Did you ever notice in the classic Universal horror films that the featured monster frequently will break the fourth wall and look directly at you, the viewer, if even for just a menacing glimpse?
I'm not talking about the full-frontal, soft-focus terror of the original "Phantom of the Opera" unmasking scene, where we're invited to "feast our eyes and glut our soul" on Erik's (Lon Chaney) accursed ugliness. No, I'm talking about those menacing looks, delivered by his own son's Wolfman, for example, that seem to say, "I know you're watching me. And I'm coming to get you."
The "Creature Features" late-night weekend movie show was going strong on WSJV-TV in South Bend during my pre-teen years, so I was able to catch all the Universal classics. They'd begin at 11:30 p.m. on Saturday (later if there was a game), but I didn't care. I'd make a deal with my mom to take a nap beforehand so that I could get up again. Alone or with my sister, I'd watch them unspool while the crickets chirped outside the open windows and a warm, damp midwestern summer breeze sent the curtains billowing. The lights were off in the living room, of course, and only the glow of the enormous console television set provided illumination. And the thrills would begin.
What about the direct-eye-contact thrills? They varied in impact. The 1931 "Dracula" certainly had misty atmosphere, but the scene in which Lugosi is descending upon Helen Chandler in bed abruptly cuts to the shot of him staring straight at us to evoke a "YOU are the victim!" response, his mouth is curled in a toothless sneer that makes him look like he forgot his dentures! Not scary. Boris Karloff's mummy, Im-Ho-Tep, dragging himself toward the hysterical Bramwell Fletcher, is much creepier, but the payoff is still only semi-frightening because his eyes are mostly concealed in bandages and therefore not direct. Actually, he shouldn't even have eyes, but that's a moot point. And Karloff's other magnificent portrayal, the Frankenstein Monster, is never intentionally menacing unless he's being threatened by those ever-reliable villagers, so he even managed to generate sympathy while strangling one of them. The Wolfman, however, was a completely different story.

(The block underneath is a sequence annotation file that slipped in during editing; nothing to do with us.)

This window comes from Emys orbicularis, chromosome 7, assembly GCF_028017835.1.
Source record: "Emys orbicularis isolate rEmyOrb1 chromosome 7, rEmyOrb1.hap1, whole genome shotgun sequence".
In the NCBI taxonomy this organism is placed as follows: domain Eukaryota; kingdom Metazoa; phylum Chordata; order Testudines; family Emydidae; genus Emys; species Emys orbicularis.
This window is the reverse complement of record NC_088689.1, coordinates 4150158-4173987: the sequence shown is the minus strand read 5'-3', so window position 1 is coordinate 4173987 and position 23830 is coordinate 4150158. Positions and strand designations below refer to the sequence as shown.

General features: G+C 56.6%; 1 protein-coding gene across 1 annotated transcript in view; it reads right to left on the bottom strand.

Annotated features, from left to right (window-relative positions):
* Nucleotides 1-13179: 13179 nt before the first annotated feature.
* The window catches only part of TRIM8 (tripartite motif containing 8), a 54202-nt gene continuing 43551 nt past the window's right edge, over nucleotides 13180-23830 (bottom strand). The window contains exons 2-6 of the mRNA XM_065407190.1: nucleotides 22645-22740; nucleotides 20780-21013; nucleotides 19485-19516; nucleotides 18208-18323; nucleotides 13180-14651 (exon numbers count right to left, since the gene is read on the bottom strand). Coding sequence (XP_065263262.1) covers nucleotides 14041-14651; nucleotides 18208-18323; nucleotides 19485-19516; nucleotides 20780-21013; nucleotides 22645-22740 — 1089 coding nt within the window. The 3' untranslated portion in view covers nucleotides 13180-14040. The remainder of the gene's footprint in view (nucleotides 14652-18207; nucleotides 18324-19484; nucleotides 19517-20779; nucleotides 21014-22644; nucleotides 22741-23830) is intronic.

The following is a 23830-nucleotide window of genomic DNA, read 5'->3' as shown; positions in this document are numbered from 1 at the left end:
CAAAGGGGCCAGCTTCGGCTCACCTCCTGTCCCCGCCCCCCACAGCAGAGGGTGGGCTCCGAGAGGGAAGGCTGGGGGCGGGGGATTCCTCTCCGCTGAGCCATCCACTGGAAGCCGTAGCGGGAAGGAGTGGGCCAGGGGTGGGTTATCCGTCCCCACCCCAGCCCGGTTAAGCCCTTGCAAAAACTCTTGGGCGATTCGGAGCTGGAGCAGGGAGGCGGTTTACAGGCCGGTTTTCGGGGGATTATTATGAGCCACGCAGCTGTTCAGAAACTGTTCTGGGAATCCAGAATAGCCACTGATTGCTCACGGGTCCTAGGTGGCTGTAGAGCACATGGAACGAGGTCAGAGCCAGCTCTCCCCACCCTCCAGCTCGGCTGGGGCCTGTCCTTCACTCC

The suspense would build while I waited for the elaborate facial transformation to occur. The filmmakers would tease me early on with a hairy hand here, a clawed foot there, but I wanted to see the face. Then the time would come. I'd watch in excited apprehension as Larry Talbot became the Wolfman in those obvious but still strangely compelling lap dissolves. My heart would really start pounding after he got that black wolf nose because I knew he would crinkle it as if he could smell someone...and then he'd look at me! Thrilled and terrified at the same time, I'd hide half my face behind a blanket, wondering if tonight would be the night that the Wolfman would cast a shadow across my curtain, only to pull me out of my suburban slumber and rip out my throat. I knew even as a kid that in the sequels these scenes became more extreme, to the point that it seemed that he was going to ask for a date, but I still loved that eye contact.
Here's a primo example of what I've been talking about. The YouTube poster obviously shot it off of a television, but you still get the shot of Lon slyly looking at us. Yeek!
Did any horror films of later years make good use of eye contact? The Creature from the Black Lagoon looked straight at us, but that was only to fulfill the thrills of 3D. And I remember when the full-color, full-blooded Hammer films hit the drive-in theatre circuit. Christopher Lee would bare his fangs and almost make eye contact with the camera, which still made the hairs on my arms stand up . In "The Exorcist," there are two "I'm looking at you" shots during the final exorcism when Linda Blair's head spins around for the second -- and less horrific -- time, but even as a kid (I saw it in its original theatrical release when I was 13!) I thought it was kind of cheesy and pandering.
I'm sure Jason Voorhees must have looked at us at some point throughout the numerous "Friday the 13th" sequels, but his eyes are kind of wet and blurry in the "I kill but what I really want to do is direct" sort of way. And, of course, Freddy Krueger looked at us many times with ever-diminishing results. If they can get back to the thrills of the original 1984 version with the recently-announced remake (with Jackie Earle Haley!) they will truly have hit on something. Otherwise, the tedious abbatoir "Hostels" and "Saws" don't look at you -- they want you to look at them and say, "Eww, how disgusting!"
Nevertheless, things haven't changed for me even now. If I happen to catch any of the "Wolfman" movies on AMC, I always wait for the transformation scene. And I still feel the same frisson when Lon's eyes dart over to the camera. He wants to kill me!